Oliver van Kaick, School of Computer Science

Computer tools for modeling 3D shapes have become quite advanced. These tools are used for the development of computer games, special effects in movies, and even for the design of everyday objects such as chairs, tables and vases. However, in the context of design, much of the modeling work is still done manually by a user or artist, while the computer tool mainly ensures that the designed shapes can be appropriately drawn on the screen and fabricated in the real world. One interesting question is whether we can go one step further and let computers automatically model designs of everyday objects, especially designs that require a certain level of creative thinking. In this talk, I would like to explore this question and present a few research works that take a step in this direction. The main idea of these works is to provide inspiration to the artists by automatically creating interesting variations of shape designs with computers; the artists can then take the computer-generated designs and refine them into final products. In more detail, I will talk about how to generate shape variations by recombining existing shapes in novel ways, and how to ensure that the synthesized shapes still function appropriately, that is, verify that they serve their intended purpose.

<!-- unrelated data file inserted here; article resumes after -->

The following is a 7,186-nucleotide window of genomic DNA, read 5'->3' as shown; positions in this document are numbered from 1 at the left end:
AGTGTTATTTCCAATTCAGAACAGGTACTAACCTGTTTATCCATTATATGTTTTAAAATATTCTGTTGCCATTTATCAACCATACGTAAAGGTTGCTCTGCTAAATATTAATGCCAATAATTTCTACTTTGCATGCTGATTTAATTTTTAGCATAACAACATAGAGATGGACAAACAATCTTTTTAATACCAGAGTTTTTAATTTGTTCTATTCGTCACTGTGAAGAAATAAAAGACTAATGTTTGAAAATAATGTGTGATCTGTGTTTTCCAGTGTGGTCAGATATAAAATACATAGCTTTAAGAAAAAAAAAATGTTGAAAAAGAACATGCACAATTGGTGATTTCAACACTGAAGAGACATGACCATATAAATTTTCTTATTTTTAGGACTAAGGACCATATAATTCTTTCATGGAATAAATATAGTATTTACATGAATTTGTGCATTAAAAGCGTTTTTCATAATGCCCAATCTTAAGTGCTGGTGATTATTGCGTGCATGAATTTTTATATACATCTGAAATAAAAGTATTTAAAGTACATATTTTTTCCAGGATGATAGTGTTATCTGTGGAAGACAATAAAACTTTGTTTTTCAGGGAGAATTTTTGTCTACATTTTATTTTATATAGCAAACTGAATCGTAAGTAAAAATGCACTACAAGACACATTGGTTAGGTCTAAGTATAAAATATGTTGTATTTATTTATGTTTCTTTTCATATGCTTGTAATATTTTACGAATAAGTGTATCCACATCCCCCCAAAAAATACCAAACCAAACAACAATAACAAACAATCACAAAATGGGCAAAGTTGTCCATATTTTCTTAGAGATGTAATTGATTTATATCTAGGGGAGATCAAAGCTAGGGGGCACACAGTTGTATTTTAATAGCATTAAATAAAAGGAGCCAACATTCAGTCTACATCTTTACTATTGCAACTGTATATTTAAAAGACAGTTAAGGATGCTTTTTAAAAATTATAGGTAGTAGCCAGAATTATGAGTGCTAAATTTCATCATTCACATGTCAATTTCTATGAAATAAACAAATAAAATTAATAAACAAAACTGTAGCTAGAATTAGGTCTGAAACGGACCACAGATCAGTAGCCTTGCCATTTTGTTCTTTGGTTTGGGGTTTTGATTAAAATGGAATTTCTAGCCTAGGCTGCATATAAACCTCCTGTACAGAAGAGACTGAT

Wednesday, October 12, 2016 in
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